AF Nikkor 28mm f/2.8D lens review
Released in 1994, the AF Nikkor 28mm f/2.8D is a full–frame, fixed–focal–length lens that can be used on both FX and DX format cameras. Its angle of view is that of a perfect general–purpose wide–angle lens when the optic is mounted on an FX camera; on a DX camera its angle of view is closer to that of "standard" lenses. The lens has six elements in six groups and dimensions of 64mm by 44.5mm; it focuses down to 25cm, weighs only 205g and takes 52mm filters. The lens does not have the CRC (Close Range Correction) system—AF Nikkor 28mm f/1.4D does. If necessary, you can find simple explanations of the terms below here. This, this and this photograph was taken with it.
The lens was tested on a 12MP Nikon D700 camera. FX format cameras of higher resolution will put a further emphasis on some of the performance deficiencies reported in the review. At the same time, light fall–off, distortion and corner sharpness will be less problematic when the lens is used on a DX format camera.
Handling and autofocus
The lens is very light and compact and balances beautifully on all Nikon camera bodies I have tried it on. When mounted on bigger cameras such as the Nikon D700, the lens is completely unobtrusive and does not make your camera nose dive when you carry it on your shoulder, which makes it a great walk–around companion if 28mm is your preferred focal length.
Lens mount is metal; lens barrel, on the other hand, is made of high–quality plastics that, thankfully, do not give the lens a "plasticy" feel. Indeed, the lens has a certain heft to it and, due to this, leaves the impression of a solidly built optic. Filter thread is made of plastic, too; it does not rotate during focusing, which makes using a polarizing filter easy.
Autofocus speed will largely depend on the camera body used. On the Nikon D700, autofocus is very fast and accurate, albeit somewhat audible. The lens uses camera body's AF motor for focusing and thus on Nikon's lesser DX format cameras that do not have a lens drive (D40, D40x, D60, D3000 and D5000) can be used in manual focus only.
Centre: the lens is softish at f/2.8 but centre sharpness improves at f/4; to all intents and purposes it is equally sharp from f/4 through to f/11. Diffraction becomes visible at f/16 and further takes its toll at f/22; I would avoid using the smallest aperture if centre sharpness is of crucial importance.
Corners are soft wide–open; corner sharpness then gradually improves as the lens is being stopped down until it peaks at f/11; as expected, diffraction becomes evident at f/16 and further worsens sharpness at f/22.
Farthest corners are very soft from f/2.8 to f/5.6, become acceptably sharp at f/8 and slightly improve further at f/11; here, however, they are still not as sharp as the centre. Starting from f/16 sharpness slides downhill again due to diffraction.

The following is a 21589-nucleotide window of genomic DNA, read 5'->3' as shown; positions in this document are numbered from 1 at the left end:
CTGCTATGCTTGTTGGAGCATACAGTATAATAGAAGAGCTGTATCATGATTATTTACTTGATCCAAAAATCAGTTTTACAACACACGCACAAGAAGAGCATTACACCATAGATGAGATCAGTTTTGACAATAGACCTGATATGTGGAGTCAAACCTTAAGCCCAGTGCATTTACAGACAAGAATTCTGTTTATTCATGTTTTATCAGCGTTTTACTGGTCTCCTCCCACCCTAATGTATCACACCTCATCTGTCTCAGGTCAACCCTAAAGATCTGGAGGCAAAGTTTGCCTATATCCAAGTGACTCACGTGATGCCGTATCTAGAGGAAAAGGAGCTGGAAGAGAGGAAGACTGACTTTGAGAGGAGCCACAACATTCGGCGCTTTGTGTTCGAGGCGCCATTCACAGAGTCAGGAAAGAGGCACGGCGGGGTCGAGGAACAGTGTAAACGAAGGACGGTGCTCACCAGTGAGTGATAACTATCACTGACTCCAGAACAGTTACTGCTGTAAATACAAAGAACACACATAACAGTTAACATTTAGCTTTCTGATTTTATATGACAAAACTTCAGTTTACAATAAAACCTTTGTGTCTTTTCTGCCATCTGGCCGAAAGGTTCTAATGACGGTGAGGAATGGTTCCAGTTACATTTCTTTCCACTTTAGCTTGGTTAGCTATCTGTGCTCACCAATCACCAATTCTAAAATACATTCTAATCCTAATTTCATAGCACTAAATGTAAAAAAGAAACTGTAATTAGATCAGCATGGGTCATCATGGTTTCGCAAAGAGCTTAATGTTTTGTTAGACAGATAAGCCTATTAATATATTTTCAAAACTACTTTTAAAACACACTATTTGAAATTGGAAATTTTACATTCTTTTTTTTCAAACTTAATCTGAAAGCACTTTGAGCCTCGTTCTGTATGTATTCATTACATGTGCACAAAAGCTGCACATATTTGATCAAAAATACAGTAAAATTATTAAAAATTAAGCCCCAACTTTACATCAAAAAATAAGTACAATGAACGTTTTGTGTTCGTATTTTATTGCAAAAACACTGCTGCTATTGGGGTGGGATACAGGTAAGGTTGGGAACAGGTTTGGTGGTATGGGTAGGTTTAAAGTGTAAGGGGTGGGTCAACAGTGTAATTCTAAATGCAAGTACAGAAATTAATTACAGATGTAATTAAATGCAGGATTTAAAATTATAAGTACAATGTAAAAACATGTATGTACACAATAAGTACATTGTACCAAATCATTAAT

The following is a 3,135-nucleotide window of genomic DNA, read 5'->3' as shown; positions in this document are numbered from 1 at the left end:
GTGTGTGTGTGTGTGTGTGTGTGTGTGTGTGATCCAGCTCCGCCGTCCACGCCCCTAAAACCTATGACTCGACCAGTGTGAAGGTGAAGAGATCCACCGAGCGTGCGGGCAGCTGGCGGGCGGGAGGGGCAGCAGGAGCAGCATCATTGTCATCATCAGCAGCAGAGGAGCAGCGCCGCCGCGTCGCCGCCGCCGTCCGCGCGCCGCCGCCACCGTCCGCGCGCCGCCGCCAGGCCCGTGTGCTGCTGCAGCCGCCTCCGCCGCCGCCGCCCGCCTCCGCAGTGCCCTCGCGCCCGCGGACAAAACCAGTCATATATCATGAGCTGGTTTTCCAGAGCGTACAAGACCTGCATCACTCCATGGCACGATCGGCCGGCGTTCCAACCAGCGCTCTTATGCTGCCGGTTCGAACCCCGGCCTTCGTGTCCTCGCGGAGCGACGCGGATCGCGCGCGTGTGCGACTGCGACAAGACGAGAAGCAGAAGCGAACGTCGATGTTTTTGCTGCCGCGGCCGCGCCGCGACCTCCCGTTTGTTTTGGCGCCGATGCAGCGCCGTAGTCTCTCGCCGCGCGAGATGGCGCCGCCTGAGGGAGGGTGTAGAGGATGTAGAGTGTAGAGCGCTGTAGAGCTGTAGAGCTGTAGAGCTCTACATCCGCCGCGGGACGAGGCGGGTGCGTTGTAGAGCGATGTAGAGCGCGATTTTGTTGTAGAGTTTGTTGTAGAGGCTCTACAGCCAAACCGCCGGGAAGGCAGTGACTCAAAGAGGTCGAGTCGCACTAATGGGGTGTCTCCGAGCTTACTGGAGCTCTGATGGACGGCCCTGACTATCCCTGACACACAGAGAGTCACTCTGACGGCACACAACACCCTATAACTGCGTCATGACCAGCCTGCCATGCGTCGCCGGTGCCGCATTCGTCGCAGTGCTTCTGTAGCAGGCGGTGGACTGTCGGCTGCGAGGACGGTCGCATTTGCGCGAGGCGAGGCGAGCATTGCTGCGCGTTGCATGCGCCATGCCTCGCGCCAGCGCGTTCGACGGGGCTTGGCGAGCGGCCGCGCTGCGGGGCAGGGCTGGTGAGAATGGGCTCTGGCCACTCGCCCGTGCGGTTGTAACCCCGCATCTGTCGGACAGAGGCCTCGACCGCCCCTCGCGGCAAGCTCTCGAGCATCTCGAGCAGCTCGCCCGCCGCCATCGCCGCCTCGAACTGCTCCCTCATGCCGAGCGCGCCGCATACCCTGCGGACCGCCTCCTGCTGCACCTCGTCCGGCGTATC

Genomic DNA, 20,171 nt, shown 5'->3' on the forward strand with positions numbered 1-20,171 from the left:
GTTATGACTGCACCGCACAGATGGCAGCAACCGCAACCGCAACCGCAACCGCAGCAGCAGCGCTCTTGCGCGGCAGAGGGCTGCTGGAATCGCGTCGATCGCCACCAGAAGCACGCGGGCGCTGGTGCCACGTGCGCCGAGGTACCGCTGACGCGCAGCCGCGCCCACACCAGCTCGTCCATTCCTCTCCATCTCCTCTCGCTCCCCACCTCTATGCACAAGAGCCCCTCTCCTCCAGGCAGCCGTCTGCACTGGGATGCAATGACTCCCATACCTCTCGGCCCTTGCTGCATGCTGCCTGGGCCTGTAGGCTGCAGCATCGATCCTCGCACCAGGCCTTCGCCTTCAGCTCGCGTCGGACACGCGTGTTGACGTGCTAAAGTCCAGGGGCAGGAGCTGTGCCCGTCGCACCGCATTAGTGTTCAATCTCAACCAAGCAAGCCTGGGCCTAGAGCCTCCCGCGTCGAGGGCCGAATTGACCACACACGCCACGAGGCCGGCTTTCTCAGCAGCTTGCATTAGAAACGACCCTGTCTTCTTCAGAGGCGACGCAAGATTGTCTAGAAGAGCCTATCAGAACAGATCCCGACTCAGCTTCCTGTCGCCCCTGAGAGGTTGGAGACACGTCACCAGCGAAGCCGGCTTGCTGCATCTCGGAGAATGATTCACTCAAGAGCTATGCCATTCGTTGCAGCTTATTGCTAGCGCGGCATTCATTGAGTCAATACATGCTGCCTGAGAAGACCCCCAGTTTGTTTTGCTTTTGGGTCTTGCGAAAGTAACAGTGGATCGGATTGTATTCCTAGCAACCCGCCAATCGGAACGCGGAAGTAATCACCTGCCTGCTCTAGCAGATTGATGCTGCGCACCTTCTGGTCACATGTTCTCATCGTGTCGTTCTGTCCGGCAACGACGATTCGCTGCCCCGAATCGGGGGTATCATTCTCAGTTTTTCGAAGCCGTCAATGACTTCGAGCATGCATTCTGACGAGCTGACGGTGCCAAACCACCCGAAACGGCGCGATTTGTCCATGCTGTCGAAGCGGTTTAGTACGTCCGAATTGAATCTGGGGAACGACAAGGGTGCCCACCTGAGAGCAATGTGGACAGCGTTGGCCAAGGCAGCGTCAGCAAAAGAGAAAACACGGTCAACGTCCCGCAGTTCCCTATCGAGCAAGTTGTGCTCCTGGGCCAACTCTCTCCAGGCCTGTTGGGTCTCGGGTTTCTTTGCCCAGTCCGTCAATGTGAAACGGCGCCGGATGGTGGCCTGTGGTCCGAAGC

As the test shot below shows, the lens shows very visible vignetting at f/2.8. In fact, it is so strong at this aperture that it is more akin to overall underexposure than to vignetting; furthermore, it is nearly impossible to completely remove in post–processing.
Vignetting is much more reasonable at f/4 and might actually come in handy if one wants to emphasise the main subject. The aberration will not be noticeable in most situations at f/5.6 and is virtually gone by f/8.
The lens produces modest barrel distortion that is not bad enough to be noticeable in most images yet just over the brink for the lens to be suitable for architectural applications. Distortion is more pronounced at closer distances and, to make things worse, has a complex ("mustache") signature, due to which the aberration is very difficult to completely remove in post–processing.
Chromatic aberration can sometimes be seen around (very) contrasty edges; however, even when it is visible its degree is very low and the aberration can be removed in post processing.
The lens has a relatively simple design as well as a fairly small front element and, partially due to this, flare is very well controlled; even shooting directly into the sun does not massively degrade contrast. It is possible to induce ghosting by having very bright sources of light in an image but ghosting is normally minimal in both amount and size.
AF Nikkor 28mm f/2.8D is a wide–angle lens and bokeh usually should not be of a major concern—for one thing, I seem to have very, very few pictures with out–of–focus background taken with this lens. Nevertheless, if you are interested, bokeh is somewhat harsh at f/2.8, fairly neutral at f/4 and becomes silkier at smaller apertures.
The lens does not perform well wide open at all; its performance improves at f/4 but then again f/4 is not an exactly fast aperture. The lens' only saving grace is that it performs very well at f/11. If you are looking for a small, light, inexpensive general–purpose wide–angle lens and expect to use it stopped down most of the time, then the AF Nikkor 28mm f/2.8D is a good choice. Otherwise, I would look elsewhere.